In a great mysterie of which holy Trinitie the Seraphims crie one to another, Sanctus, Sanctus, San­ctus, Isa. 6. 3. Holie, Holie, Holie, Lord God of Hoasts, the whole World is full of thy glorie.

But vpon this, that God is holy essentially in himselfe; and the cause of all holinesse in the crea­tures, it followeth thirdly that He is holy Eminen­ter, eminently, and incomparably Holy before, and aboue all Creatures. For as all the power, and wisedome, and beautie, and excellencie of all the Creatures, compared to the power, and wisdome, and beautie, and excellencie of God, is as nothing; So the Holinesse and puritie of all Creatures ca­pable of so diuine a perfection, compared to the Holinesse of God, is as nothing, or rather it is meere impuritie and vncleannesse. Behold he found Iob 4. 18. no puritie in his seruants, and layd folly vpon his An­gels.

It is an Aphorisme of Diuines, Totum vniuer­sum vnà cum Deo sumptum, non esse quid praestantius Deo Solo: That the whole world considered to­gether with God, is no whit more excellent then God considered sole and alone, both because the whole World doth not adde aliquid notabile Deo, makes no notable addition to God, no more then one small sand of dust addeth any thing to the vastnesse of the whole earth, or one drop of water [Page 7] to the infinite abundance of the Sea: As also be­cause whatsoeuer excellencie God produceth in the Creatures, it is already contayned more eminent­ly, and the same in God, and so addeth nothing to God. Therefore our Sauiour, There is none good, Matth. 19. 17. but one, euen God. And our Church in her highest straine of deuotion, immediately vpon receiuing the blessed Sacrament, sings vnto God, as the anci­ent Church did (and both haue warrant for it.) Tu solus Sanctus, tu solus Dominus: Thou onely art Reuel. 15. 4. holy, thou onely art the Lord; Thou onely, O Christ, art most high, &c.

Hitherto the first part of my Text, Holinesse in God. I am holy.

The second followes, Holinesse required in Man. Bee yee holy.

Holinesse in this Text is attributed to God, to Man; but in a farre different manner: To God a­scribed, I am: To Man prescribed, Bee yee.

Whence first note the vast difference betweene the increated Holinesse of God; and the created holinesse of Angels, and Men.

First, God is essentially holy, and by nature as before: I am holy. Men and Angels are made holy by qualities and graces accessorie, and superadded to their essence. I am. Bee yee.

Secondly, it was neuer said to God, Be thou holy. His Holinesse, as it had no beginning, so is inca­pable of increase, of diminution, of end. Hee re­maynes in an eternall and immutable consistence of holinesse. I am holy. But the holinesse of Men [Page 8] and Angels, as it hath beginning, so is capable of increase, of diminution; I may also say, of end. For that the Elect, both Angels and Men, fall not either finally or totally from that grace, and holi­nesse, wherein they are stated, is not from them­selues, or from the nature of any created holinesse, which in it selfe is apt to defect, and finally to de­cay; but from that stabilitie, and confirmation which they haue from without in Christ. Vnto Men therefore it is here said; Yee that are as yet vn­holy, Bee yee holy: Yee that haue attayned any degrees of holinesse bee yee more holy: Hee that is righ­teous, Reuel. 22. 11. let him bee righteous still, and hee that is holy, let him bee holy still. I am. Bee yee.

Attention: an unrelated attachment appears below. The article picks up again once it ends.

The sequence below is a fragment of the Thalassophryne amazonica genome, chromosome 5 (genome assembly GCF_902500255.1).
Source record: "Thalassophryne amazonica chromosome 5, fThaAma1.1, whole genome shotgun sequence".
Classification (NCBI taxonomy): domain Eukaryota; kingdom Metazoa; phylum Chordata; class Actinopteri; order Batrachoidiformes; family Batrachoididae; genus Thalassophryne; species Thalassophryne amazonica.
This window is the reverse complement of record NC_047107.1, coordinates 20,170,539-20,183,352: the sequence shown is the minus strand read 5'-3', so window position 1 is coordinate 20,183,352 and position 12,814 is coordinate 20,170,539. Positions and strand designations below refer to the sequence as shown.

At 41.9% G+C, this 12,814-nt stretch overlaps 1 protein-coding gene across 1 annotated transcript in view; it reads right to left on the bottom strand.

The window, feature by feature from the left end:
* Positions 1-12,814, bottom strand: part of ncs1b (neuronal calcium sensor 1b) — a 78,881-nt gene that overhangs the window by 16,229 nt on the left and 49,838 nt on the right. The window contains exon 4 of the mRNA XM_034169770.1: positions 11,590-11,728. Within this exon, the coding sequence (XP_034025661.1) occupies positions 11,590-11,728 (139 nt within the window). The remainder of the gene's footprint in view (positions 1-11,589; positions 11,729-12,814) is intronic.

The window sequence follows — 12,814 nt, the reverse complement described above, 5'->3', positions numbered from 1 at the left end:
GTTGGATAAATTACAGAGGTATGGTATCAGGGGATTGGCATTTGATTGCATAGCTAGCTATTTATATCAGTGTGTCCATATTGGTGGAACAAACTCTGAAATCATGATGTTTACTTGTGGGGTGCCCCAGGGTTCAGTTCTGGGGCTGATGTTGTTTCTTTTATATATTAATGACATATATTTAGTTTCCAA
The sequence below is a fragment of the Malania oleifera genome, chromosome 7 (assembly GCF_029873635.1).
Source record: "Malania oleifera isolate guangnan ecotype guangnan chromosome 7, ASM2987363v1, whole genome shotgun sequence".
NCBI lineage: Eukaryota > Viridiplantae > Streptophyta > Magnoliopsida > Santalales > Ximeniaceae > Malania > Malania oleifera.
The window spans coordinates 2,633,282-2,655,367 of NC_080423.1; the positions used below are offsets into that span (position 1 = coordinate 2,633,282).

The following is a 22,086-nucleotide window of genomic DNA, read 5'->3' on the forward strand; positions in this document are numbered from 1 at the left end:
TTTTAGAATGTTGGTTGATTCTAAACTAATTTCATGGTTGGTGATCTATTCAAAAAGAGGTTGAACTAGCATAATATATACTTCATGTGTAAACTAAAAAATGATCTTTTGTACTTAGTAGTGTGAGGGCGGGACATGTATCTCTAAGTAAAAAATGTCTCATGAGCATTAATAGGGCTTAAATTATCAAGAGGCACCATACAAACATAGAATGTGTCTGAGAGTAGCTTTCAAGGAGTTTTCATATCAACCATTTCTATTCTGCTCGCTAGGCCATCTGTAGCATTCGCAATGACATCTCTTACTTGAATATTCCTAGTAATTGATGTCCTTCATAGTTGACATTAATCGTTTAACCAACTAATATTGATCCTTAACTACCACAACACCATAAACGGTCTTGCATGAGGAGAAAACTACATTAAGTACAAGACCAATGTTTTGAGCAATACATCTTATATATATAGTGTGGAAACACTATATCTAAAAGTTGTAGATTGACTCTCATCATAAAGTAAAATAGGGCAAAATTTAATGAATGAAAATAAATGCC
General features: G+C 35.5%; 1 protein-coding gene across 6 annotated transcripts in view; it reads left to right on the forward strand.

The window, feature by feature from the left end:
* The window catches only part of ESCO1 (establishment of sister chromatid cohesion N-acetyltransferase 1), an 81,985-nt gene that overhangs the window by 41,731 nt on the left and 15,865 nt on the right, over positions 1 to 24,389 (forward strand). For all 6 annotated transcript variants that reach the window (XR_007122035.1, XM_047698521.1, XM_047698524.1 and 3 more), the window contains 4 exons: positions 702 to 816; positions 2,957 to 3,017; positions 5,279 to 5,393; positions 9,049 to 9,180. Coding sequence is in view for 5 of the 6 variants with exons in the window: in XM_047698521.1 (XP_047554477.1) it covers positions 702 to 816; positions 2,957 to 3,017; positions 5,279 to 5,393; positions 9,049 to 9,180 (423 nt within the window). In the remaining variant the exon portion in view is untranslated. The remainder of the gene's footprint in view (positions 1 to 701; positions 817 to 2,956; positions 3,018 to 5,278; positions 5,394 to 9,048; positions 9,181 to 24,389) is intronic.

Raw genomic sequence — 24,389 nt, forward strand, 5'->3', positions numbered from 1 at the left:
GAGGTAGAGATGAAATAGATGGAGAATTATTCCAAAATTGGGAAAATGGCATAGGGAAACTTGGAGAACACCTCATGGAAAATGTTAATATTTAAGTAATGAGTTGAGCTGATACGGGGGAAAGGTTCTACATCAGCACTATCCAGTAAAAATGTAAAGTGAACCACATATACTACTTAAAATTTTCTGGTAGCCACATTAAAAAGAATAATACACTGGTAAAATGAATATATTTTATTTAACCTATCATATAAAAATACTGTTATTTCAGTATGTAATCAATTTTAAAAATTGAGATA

Thirdly, God is holy by and of himselfe inde­pendently. Men are holy deriuedly, and by par­ticipation from God. I am by and of my selfe, Bee yee, by and from mee. I am. Bee yee.

But the second and most remarkable point of difference is, betweene this of Holinesse and other attributes of God: for there are many other di­uine perfections of which God saith, I am; and yet of them doth no where say to vs, Bee yee; as, I am Infinite, Eternall, Omnipotent, Wise, Glorious, Great: But of none of them doth he say any where to vs, Bee yee thus, or thus.

The reason whereof is, because not in his Power, not in his Wisedome, not in his Know­ledge, not in his Greatnesse, not in his Glorie: but in his Holinesse, but in his Puritie, doth he propose himselfe as a Patterne, or Sampler, to be imitated [Page 9] and followed of vs. So that as Bernard once, Po­testas Serm. 1. in die Natal. Domini. subiectionem, Maiestas admirationem, neutra imitationem; Other excellencies of God, may some of them challenge from vs Subiection, some Ado­ration and Reuerence, others Admiration and A­stonishment: None of them imitation, but this of his Holinesse. Of this Holinesse God no sooner saith, I am, but hee seconds it immediately, with, Bee yee.

And this is further confirmed by a second rea­son. There are in other Creatures many Vestigia, foot-steps and impressions of other attributes of God, of his Greatnesse, of his Wisedome, of his Power, of his Glory, and yet they are not there­fore said to be made ad Imaginem, after the Image of God: It is the prerogatiue onely of rationall Creatures, Men, and Angels, to be made after Gods Image, in that they were made capable of resem­bling and expressing God in this Morall perfection of Holinesse. Holinesse being no other then that glorious Image of God, which at first he stamped in the Soule of man in our creation, and which be­ing after defaced by Sinne, is daily renued in vs by Grace, and shall bee fully restored in vs by Glorie. We all behold, as in a mirrour, the glorie of the Lord 2. Cor. 3. 18. with open face, and are changed into the same Image from glorie to glorie, as by the Spirit of the Lord.

Bee it then the point in question, What that is wherein a man may ascend highest, and approch nea­rest to the similitude and likenesse of God: and I find the competition stands chiefly betweene these three, Greatnesse, Knowledge, Holinesse.

[Page 10]1. The prophane World is all for Greatnesse. This they affect, this they applaude: affect in themselues, applaud in others. But where great­nesse is not subseruient to Holinesse, one dram of Holinesse is to bee preferred before a World of Greatnesse, because (as before) God may cast what beames of his greatnesse he will, and vpon whom he will; but he requireth vs to endeauour to pat­terne him, not in his Greatnesse, but in his Holi­nesse.